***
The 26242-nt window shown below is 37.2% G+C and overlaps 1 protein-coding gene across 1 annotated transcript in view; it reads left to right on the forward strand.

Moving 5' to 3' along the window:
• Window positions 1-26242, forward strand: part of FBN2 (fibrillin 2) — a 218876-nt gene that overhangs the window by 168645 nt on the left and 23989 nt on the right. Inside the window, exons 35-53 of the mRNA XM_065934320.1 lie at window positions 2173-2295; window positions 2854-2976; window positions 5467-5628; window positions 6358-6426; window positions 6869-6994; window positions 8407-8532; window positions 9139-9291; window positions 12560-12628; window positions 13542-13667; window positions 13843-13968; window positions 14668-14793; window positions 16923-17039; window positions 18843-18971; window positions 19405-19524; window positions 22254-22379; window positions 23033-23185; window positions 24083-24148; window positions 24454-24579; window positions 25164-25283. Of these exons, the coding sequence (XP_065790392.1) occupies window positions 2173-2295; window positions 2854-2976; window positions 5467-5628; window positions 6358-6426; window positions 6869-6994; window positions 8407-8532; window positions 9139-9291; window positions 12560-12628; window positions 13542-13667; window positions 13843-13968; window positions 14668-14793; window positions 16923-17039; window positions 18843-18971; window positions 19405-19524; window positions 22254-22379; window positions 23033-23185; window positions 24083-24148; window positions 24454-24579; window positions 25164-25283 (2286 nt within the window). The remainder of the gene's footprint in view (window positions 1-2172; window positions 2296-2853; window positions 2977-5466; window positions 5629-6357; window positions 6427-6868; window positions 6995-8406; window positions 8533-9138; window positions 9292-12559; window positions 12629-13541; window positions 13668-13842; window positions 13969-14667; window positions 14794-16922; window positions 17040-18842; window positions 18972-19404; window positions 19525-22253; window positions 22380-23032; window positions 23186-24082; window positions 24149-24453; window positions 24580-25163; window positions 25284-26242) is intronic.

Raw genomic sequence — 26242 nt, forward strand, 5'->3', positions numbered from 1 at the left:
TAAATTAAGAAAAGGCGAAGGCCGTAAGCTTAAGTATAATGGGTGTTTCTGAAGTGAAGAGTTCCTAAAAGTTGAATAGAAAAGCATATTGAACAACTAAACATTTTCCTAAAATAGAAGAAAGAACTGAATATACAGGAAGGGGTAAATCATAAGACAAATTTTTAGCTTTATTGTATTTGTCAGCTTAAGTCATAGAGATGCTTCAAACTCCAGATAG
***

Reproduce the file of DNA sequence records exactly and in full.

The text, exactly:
The 26242-nt window shown below is 37.2% G+C and overlaps 1 protein-coding gene across 1 annotated transcript in view; it reads left to right on the forward strand.

Moving 5' to 3' along the window:
• Window positions 1-26242, forward strand: part of FBN2 (fibrillin 2) — a 218876-nt gene that overhangs the window by 168645 nt on the left and 23989 nt on the right. Inside the window, exons 35-53 of the mRNA XM_065934320.1 lie at window positions 2173-2295; window positions 2854-2976; window positions 5467-5628; window positions 6358-6426; window positions 6869-6994; window positions 8407-8532; window positions 9139-9291; window positions 12560-12628; window positions 13542-13667; window positions 13843-13968; window positions 14668-14793; window positions 16923-17039; window positions 18843-18971; window positions 19405-19524; window positions 22254-22379; window positions 23033-23185; window positions 24083-24148; window positions 24454-24579; window positions 25164-25283. Of these exons, the coding sequence (XP_065790392.1) occupies window positions 2173-2295; window positions 2854-2976; window positions 5467-5628; window positions 6358-6426; window positions 6869-6994; window positions 8407-8532; window positions 9139-9291; window positions 12560-12628; window positions 13542-13667; window positions 13843-13968; window positions 14668-14793; window positions 16923-17039; window positions 18843-18971; window positions 19405-19524; window positions 22254-22379; window positions 23033-23185; window positions 24083-24148; window positions 24454-24579; window positions 25164-25283 (2286 nt within the window). The remainder of the gene's footprint in view (window positions 1-2172; window positions 2296-2853; window positions 2977-5466; window positions 5629-6357; window positions 6427-6868; window positions 6995-8406; window positions 8533-9138; window positions 9292-12559; window positions 12629-13541; window positions 13668-13842; window positions 13969-14667; window positions 14794-16922; window positions 17040-18842; window positions 18972-19404; window positions 19525-22253; window positions 22380-23032; window positions 23186-24082; window positions 24149-24453; window positions 24580-25163; window positions 25284-26242) is intronic.

Raw genomic sequence — 26242 nt, forward strand, 5'->3', positions numbered from 1 at the left:
TAAATTAAGAAAAGGCGAAGGCCGTAAGCTTAAGTATAATGGGTGTTTCTGAAGTGAAGAGTTCCTAAAAGTTGAATAGAAAAGCATATTGAACAACTAAACATTTTCCTAAAATAGAAGAAAGAACTGAATATACAGGAAGGGGTAAATCATAAGACAAATTTTTAGCTTTATTGTATTTGTCAGCTTAAGTCATAGAGATGCTTCAAACTCCAGATAG